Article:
CAP President Slams Bernie’s Healthcare Plan

Corporate-backed neolib establishment lashes out

Center for American Progress president Neera Tanden and the rest of the corporate-backed, neoliberal establishment wing of the Democratic Party have made no secret of their trepidation at the prospect of Bernie Sanders winning the party's nomination for president.

Tanden, who served as Hillary Clinton's policy director during her failed 2008 presidential campaign, sometimes makes a token effort to appear neutral. For example, she recently appeared to express (passive-aggressive) support for the various Democratic proposals to achieve universal healthcare.

Sanders national press secretary Briahna Joy Gray chimed in to explain differences between Sanders's version of Medicare for All and those offered by other candidates. Tanden responded by trashing the Sanders plan as a massive tax increase that isn't popular among Democratic voters or the general public.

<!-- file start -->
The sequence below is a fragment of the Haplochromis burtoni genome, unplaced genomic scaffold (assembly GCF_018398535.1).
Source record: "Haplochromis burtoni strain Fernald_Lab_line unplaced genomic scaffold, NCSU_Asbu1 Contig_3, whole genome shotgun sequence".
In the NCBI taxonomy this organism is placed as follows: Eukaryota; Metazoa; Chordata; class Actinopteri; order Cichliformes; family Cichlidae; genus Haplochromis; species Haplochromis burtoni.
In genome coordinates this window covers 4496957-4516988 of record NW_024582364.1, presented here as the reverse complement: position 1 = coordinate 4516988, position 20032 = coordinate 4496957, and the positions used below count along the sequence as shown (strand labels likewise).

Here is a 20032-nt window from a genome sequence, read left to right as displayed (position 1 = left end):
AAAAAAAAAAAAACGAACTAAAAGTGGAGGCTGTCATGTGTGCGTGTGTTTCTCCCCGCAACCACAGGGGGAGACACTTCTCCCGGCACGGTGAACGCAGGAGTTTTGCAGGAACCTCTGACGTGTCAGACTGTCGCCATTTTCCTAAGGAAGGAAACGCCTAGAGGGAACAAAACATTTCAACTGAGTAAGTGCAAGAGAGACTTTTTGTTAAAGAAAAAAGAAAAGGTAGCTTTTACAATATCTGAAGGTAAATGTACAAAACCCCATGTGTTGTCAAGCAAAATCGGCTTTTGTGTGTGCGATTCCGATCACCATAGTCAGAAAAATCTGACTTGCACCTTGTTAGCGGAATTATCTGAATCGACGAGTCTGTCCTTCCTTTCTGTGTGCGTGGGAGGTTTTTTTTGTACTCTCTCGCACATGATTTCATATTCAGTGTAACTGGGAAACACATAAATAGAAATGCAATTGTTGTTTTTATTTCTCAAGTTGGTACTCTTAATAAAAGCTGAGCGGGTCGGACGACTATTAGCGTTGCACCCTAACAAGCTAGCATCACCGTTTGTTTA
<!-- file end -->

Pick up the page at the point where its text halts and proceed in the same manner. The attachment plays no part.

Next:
"Every plan has a cost," Tanden wrote on Twitter. "One pays for it in taxes or premiums or copays. Yours has a 4% tax on everyone making $29,000 or more. Medicare for America doesn't tax the middle class. You're right, people have a choice. The choice of Dems/public is to allow people to keep private plans."

Medicare for America is the Democratic establishment's watered-down alternative to Sanders's plan, which would eliminate the private health insurance industry within four years. The plan would preserve employer-provided private health insurance. It was created with input from the Center for American Progress, which receives funding from some of the most powerful corporate interests in the country, including Microsoft, Bank of America, Blackstone, Google, Facebook, AT&T, Fidelity, Schwab, Vanguard, CVS Health, and J.P. Morgan.

Failed Senate candidate Beto O'Rourke, currently polling at 2.1 percent in the Real Clear Politics polling average, has fully embraced Medicare for America, while top-tier candidate Elizabeth Warren has been sufficiently vague on the issue of healthcare so as not to rule it out.

Frontrunner Joe Biden, meanwhile, favors an even less dramatic approach to healthcare reform that would preserve private health insurance and strengthen provisions in the Affordable Care Act. Biden has attacked rival healthcare proposals for kicking people off their existing plans and costing too much to implement.